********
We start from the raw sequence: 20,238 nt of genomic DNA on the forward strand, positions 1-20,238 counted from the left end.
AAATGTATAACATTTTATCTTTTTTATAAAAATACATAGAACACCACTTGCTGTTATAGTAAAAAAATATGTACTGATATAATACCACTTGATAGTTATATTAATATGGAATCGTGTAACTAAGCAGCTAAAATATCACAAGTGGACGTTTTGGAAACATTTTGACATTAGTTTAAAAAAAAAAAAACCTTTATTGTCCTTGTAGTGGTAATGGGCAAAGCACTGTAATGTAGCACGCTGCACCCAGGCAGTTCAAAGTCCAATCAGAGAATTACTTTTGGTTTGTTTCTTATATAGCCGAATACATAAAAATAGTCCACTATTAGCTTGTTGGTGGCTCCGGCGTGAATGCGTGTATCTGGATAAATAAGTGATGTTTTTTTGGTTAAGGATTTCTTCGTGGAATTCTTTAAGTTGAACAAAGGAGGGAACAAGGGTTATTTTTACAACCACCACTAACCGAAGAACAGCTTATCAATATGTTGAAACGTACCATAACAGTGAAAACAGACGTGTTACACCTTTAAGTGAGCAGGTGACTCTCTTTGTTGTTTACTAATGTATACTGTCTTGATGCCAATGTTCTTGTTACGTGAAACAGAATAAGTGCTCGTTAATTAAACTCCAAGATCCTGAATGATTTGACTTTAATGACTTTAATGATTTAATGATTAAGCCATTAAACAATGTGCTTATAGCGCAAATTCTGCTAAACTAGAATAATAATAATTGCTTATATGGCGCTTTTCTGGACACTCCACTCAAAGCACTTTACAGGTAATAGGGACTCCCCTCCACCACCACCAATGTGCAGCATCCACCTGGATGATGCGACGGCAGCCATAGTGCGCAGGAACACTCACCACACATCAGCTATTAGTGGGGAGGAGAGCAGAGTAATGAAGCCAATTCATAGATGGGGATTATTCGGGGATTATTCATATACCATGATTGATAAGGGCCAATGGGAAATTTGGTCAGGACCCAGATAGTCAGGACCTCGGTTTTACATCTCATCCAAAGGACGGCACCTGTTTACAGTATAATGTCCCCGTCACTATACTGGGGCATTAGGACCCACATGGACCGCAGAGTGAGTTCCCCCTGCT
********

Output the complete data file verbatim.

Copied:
We start from the raw sequence: 20,238 nt of genomic DNA on the forward strand, positions 1-20,238 counted from the left end.
AAATGTATAACATTTTATCTTTTTTATAAAAATACATAGAACACCACTTGCTGTTATAGTAAAAAAATATGTACTGATATAATACCACTTGATAGTTATATTAATATGGAATCGTGTAACTAAGCAGCTAAAATATCACAAGTGGACGTTTTGGAAACATTTTGACATTAGTTTAAAAAAAAAAAAACCTTTATTGTCCTTGTAGTGGTAATGGGCAAAGCACTGTAATGTAGCACGCTGCACCCAGGCAGTTCAAAGTCCAATCAGAGAATTACTTTTGGTTTGTTTCTTATATAGCCGAATACATAAAAATAGTCCACTATTAGCTTGTTGGTGGCTCCGGCGTGAATGCGTGTATCTGGATAAATAAGTGATGTTTTTTTGGTTAAGGATTTCTTCGTGGAATTCTTTAAGTTGAACAAAGGAGGGAACAAGGGTTATTTTTACAACCACCACTAACCGAAGAACAGCTTATCAATATGTTGAAACGTACCATAACAGTGAAAACAGACGTGTTACACCTTTAAGTGAGCAGGTGACTCTCTTTGTTGTTTACTAATGTATACTGTCTTGATGCCAATGTTCTTGTTACGTGAAACAGAATAAGTGCTCGTTAATTAAACTCCAAGATCCTGAATGATTTGACTTTAATGACTTTAATGATTTAATGATTAAGCCATTAAACAATGTGCTTATAGCGCAAATTCTGCTAAACTAGAATAATAATAATTGCTTATATGGCGCTTTTCTGGACACTCCACTCAAAGCACTTTACAGGTAATAGGGACTCCCCTCCACCACCACCAATGTGCAGCATCCACCTGGATGATGCGACGGCAGCCATAGTGCGCAGGAACACTCACCACACATCAGCTATTAGTGGGGAGGAGAGCAGAGTAATGAAGCCAATTCATAGATGGGGATTATTCGGGGATTATTCATATACCATGATTGATAAGGGCCAATGGGAAATTTGGTCAGGACCCAGATAGTCAGGACCTCGGTTTTACATCTCATCCAAAGGACGGCACCTGTTTACAGTATAATGTCCCCGTCACTATACTGGGGCATTAGGACCCACATGGACCGCAGAGTGAGTTCCCCCTGCT